Interview-preparation.jpgInterviews for mining roles most commonly contain a series of questions that are looking for specific examples of situations you have been in or things you have achieved.

The questions will not be asking for how you would theoretically handle situations, or what you might do when faced with a certain challenge. They will be looking for you to give examples from your past experience (at work or outside of work), which demonstrate that you already have the qualities and attributes which the interviewers are looking for.

Some of the questions you can expect to hear in a job interview for a mining supervisor, coordinator, superintendent or manager might include:

  • Tell us about a time when you faced a particularly difficult team member?  How did you handle the situation, and what was the outcome?
  • Has there been a time when you saw someone doing something unsafe?  What did you do?
  • Tell us about a time when you had to work alone on a project?  How did you manage your time to stay on track?  What we the outcome of the project?
  • Tell us about a time when you had to make a change?  How did you go about it and what was the result?
  • Have you ever had to deal with conflicting deadlines?  How did you decide what to prioritize?

Note the consistent question format:

  1. Tell us about…
  2. What did you do…
  3. What was the outcome…

Sometimes each of these elements will not specifically be asked, but this is always what they are looking for.

The STAR Approach

We tackle these questions using the STAR approach – situation, task, action, result.  When you answer the question, go through each of these in turn and you will be sure to have covered everything:

Situation – What was the role you were in and the job you were doing?  A couple of sentences to set the context and the situation you were in.

Task – What was the specific challenge, task or job that you faced?

Action – What did you do?  Note: you always need to say what you did.  The interviewers are much less interested in what the team or group did.  They want to hear about your actions.

Result – What was the outcome?  What was the situation like after you took action?  This step is often missed, but is the most important in showing what you achieved through your actions.  And even if what you did didn’t entirely work, this is the place to describe what you learnt.

Example

For example, I might get asked – “Tell us about a time when you found it difficult to work with someone else in a team? 

I would form my answer in line with the STAR approach:

“When I started working as production superintendent at Deep Mine (Situation),

 I found I got a bit of a cold shoulder from the maintenance superintendent.  I think it was a hangover from the previous person in my role, but none the less it was now my problem (Task). 

So I decided to arrange a meeting to talk one-on-one with the maintenance superintendent.  I didn’t approach the problem head on.  I was more interested in developing the relationship and finding out where he was coming from (Action). 

It turned out that he was getting a lot of pressure from above, and felt that production didn’t care about his team or their priorities.  We agreed to meet every Monday morning, where he would share his maintenance plans for the week, and I would share our production goals.  We ended up developing a good working relationship. (Result)”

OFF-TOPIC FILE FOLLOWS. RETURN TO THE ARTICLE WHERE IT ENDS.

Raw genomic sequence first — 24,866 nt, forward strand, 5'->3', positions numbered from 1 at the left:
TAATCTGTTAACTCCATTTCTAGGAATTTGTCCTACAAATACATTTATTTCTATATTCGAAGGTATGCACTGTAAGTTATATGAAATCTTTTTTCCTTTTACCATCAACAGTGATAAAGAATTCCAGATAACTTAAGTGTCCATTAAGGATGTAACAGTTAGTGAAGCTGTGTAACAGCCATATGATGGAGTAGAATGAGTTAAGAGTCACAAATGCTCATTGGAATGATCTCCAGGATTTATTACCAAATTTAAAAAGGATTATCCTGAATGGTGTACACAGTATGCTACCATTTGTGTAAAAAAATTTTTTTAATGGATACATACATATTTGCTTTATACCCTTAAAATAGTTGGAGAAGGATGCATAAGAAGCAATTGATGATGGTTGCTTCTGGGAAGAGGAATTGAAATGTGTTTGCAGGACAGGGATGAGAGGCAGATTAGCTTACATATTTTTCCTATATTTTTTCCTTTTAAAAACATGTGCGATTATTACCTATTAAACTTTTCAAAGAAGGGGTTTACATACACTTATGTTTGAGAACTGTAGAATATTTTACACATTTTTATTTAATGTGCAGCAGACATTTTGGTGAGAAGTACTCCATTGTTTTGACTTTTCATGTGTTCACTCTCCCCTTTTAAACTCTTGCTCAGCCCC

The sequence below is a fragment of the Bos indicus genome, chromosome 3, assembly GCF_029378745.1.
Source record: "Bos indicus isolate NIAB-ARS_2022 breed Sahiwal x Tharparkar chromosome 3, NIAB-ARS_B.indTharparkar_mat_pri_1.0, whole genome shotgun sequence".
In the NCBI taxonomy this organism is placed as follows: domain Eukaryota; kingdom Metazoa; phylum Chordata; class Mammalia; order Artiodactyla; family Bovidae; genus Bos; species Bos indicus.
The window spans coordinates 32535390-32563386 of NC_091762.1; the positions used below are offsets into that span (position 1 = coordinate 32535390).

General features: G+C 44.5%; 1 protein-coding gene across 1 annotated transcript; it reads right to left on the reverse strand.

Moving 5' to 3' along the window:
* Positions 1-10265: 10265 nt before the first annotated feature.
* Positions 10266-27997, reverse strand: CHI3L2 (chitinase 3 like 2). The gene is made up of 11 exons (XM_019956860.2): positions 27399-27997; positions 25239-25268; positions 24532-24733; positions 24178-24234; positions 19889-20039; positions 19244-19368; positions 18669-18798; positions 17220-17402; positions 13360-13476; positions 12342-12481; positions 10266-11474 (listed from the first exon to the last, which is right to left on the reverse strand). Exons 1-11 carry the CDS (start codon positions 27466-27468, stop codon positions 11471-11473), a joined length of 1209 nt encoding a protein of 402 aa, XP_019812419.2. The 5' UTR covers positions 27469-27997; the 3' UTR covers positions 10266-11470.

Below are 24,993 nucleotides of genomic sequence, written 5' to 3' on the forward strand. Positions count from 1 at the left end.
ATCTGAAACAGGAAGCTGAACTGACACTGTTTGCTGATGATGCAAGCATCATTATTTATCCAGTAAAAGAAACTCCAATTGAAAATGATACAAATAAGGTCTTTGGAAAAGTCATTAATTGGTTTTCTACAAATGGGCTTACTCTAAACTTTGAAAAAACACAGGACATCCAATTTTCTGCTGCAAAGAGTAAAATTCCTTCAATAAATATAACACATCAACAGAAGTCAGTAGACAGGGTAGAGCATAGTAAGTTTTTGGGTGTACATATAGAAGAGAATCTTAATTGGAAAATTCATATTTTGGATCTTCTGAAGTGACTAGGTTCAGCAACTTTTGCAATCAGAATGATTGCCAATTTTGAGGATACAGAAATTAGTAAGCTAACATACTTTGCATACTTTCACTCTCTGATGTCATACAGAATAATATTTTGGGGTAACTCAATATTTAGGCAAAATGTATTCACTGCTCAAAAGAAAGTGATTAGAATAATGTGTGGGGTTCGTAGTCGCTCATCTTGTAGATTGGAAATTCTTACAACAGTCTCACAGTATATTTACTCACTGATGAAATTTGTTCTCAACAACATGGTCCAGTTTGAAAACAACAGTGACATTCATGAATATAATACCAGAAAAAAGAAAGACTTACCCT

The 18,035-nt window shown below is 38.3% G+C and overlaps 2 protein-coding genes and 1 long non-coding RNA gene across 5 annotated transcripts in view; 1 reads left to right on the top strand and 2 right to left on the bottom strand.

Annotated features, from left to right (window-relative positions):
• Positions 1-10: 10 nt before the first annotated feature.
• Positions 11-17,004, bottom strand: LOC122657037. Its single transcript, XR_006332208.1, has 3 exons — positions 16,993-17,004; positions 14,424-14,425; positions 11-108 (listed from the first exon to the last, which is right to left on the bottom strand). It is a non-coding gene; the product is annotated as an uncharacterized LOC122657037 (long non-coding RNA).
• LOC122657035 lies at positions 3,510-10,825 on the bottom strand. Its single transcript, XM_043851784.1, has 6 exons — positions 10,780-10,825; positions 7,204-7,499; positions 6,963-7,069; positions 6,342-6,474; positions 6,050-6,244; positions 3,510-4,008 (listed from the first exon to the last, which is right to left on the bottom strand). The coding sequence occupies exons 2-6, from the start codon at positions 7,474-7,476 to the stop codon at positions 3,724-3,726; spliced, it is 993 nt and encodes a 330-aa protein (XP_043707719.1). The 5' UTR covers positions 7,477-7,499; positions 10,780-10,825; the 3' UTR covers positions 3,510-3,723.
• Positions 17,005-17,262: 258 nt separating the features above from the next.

Tips for Preparation

Before your interview, try to think of situations which fit the points below:

  • Achievements you are particularly proud of
  • Situations where you felt you handled yourself well
  • Situations where you were uncomfortable or challenged
  • Situations when you had conflict with a peer, report, or manager
  • Work challenges where you thought outside the box or were innovative
  • Situations where you were pressed for time or stretched in your abilities
  • Times when you went above and beyond your role requirements

The more useful examples you can recall and run through in your head in the days and hours before the interview, the more likely you are to remember a good one when you are put on the spot.

You should also do as much research as possible on the company, division, and if possible the role that you will be interviewed for.  Not only does this arm you with knowledge in case they ask what you know about the company (which they probably will), but it also shows that you have a genuine interest in the company and the role.

Finally, there are a few other common questions you will encounter that don’t require the STAR approach, but that you should put some thought and preparation into:

  • Tell us about yourself.
  • What do you consider your strengths / weaknesses?
  • Why did you leave your last job?
  • Why do you want to work at this company / in this role?
  • What would you do in your first three months in this role?
  • How long do you see yourself staying in this role?
  • What are your career goals?
  • How much would you like to get paid?
  • Do you have any questions for us?

      
Good luck in your next interview, whether it is with a new company or just a new role.  The more preparation and thought you can put in before-hand, the more relaxed and confident you will be in the interview, and this will show through to your advantage